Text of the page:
The Brief: Sept. 11, 2014

Opinions differ as to whether the procedure would be allowed under an exemption for fetal abnormalities.

The Big Conversation

Democratic gubernatorial candidate Wendy Davis grabbed headlines this past week with the revelation in her new memoir that she had an abortion in 1997 after being advised by her doctor that the unborn daughter "would probably be deaf, blind, and in a permanent vegetative state.”

But as the Tribune's Jay Root reports, some are suggesting that someone in Davis' position today might not be able to have a legal abortion, thanks to the new restrictions on the procedure enacted by the Legislature last year.

The issue hinges on whether the circumstances fit a fetal abnormality exemption written into HB 2. The law, Root writes, "defines that fetal affliction as so serious that it’s 'incompatible with life outside the womb.' ... 'If a child could continue to live but be in a vegetative state, then this section would not apply,' said Joe Pojman, director of the anti-abortion group Texas Alliance for Life. 'If the child could continue to live after birth with all available medical treatment, then HB 2 would prevent an abortion.'”

The Davis campaign refused to discuss the hypothetical scenario and GOP gubernatorial candidate Greg Abbott said simply that a severe fetal abnormality is covered by HB 2. An abortion rights advocate told Root, though, that no matter how the fetal abnormality exemption is applied, women in Texas would have a hard time getting the procedure because of the law's chilling effect on physicians.

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“'I’m not aware of anyone past 20 weeks who’ve done this. The clinics aren’t doing them. They’re already under the microscope,' said Heather Busbyexecutive director of NARAL Pro-Choice Texas, an Austin-based abortion rights group. 'Most doctors are going to err on the side of 'I can’t risk this.' ”

The Day Ahead

•    The House Energy Resources Committee meets at 11 a.m. in Cuero to look at the implementation of SB 1747. (agenda)

•    The joint legislative panel on border wait times meets at 9 a.m. in El Paso to take invited testimony. (agenda)

Trib Must-Reads

Texplainer: What's State's Strategy in School Finance Case?, by Morgan Smith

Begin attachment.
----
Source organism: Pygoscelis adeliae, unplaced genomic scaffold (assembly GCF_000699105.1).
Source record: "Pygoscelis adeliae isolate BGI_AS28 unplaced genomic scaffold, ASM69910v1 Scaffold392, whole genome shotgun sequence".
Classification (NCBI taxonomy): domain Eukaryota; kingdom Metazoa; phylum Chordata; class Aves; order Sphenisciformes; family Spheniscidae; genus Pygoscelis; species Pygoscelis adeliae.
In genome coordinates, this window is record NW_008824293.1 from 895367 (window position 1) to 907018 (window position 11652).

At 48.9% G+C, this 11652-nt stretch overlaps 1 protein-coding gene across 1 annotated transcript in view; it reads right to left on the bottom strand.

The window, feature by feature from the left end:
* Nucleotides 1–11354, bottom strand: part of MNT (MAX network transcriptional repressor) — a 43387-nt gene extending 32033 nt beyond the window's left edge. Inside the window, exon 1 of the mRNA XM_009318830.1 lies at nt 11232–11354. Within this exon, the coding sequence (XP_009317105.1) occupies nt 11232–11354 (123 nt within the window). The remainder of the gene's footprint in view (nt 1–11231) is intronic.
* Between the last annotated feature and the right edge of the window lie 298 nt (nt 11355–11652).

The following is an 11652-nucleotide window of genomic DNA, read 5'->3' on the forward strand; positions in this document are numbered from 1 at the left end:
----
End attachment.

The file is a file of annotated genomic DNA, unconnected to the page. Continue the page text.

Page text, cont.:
What Cruz Effort to End Deferred Action Means for Texas, by Julián Aguilar

Cruz Won't Force Government Shutdown Over DACA, by Julián Aguilar

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Death Row Inmate Trottie Executed for 1993 Murders, by Terri Langford and Bobby Blanchard

Abbott Unveils New Health Policy Proposal, by Christine Ayala and Edgar Walters

Elsewhere

Wendy Davis critics question abortion story, decision, San Antonio Express-News

Ted Cruz beefs up campaign arm, Politico

Republicans question intent of candidate's comments, WFAA-TV

In terrorism battle, threat expands to homegrown extremists, Houston Chronicle

Number of young immigrants crossing southwest border plummets, Houston Chronicle

Big-name hospitals, retailers, clinics collaborate for cost control, The Dallas Morning News

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Texas presents case in federal trial over voter ID law, Austin American-Statesman

On Facebook, Nobody Knows You’re a Voter. Well, Almost Nobody., The New York Times

Quote to Note

"Would we have not built the transcontinental railroad … or the interstate highway system … because we were worried about climate change?"

— U.S. Rep. Joe Barton, R-Ennis, arguing against the EPA's Clean Power Plan, which is aimed at reducing carbon dioxide emissions

Today in TribTalk

Abbott may benefit from turn away from issues, by Joshua Blank and Jim Henson

Trib Events for the Calendar

•    The full program has been announced for the 2014 Texas Tribune Festival, Sept. 19-21.

Students at the Fest: Check out the full #TTFstudents program at the Tribune Festival featuring exclusive events, a private lounge and more. Register for just $50, or volunteer and attend for free!

•    A Conversation With U.S. Rep. Henry Cuellar, on Sept. 24 at the UTSA Downtown Campus in San Antonio.

•    A Conversation on Demographic Change and the Digital Divide with Mark Strama, former state representative and head of Google Fiber in Austin; state Rep. Larry Gonzales, R-Round Rock; Juanita Budd, executive director of Austin Free-Net; and Don Shirley, executive director of Connected Texas, on Sept. 30 at the LBJ School of Public Affairs in Austin.

•    A Conversation With Kathie Glass, 2014 Libertarian Nominee for Governor, on Oct. 2 at The Austin Club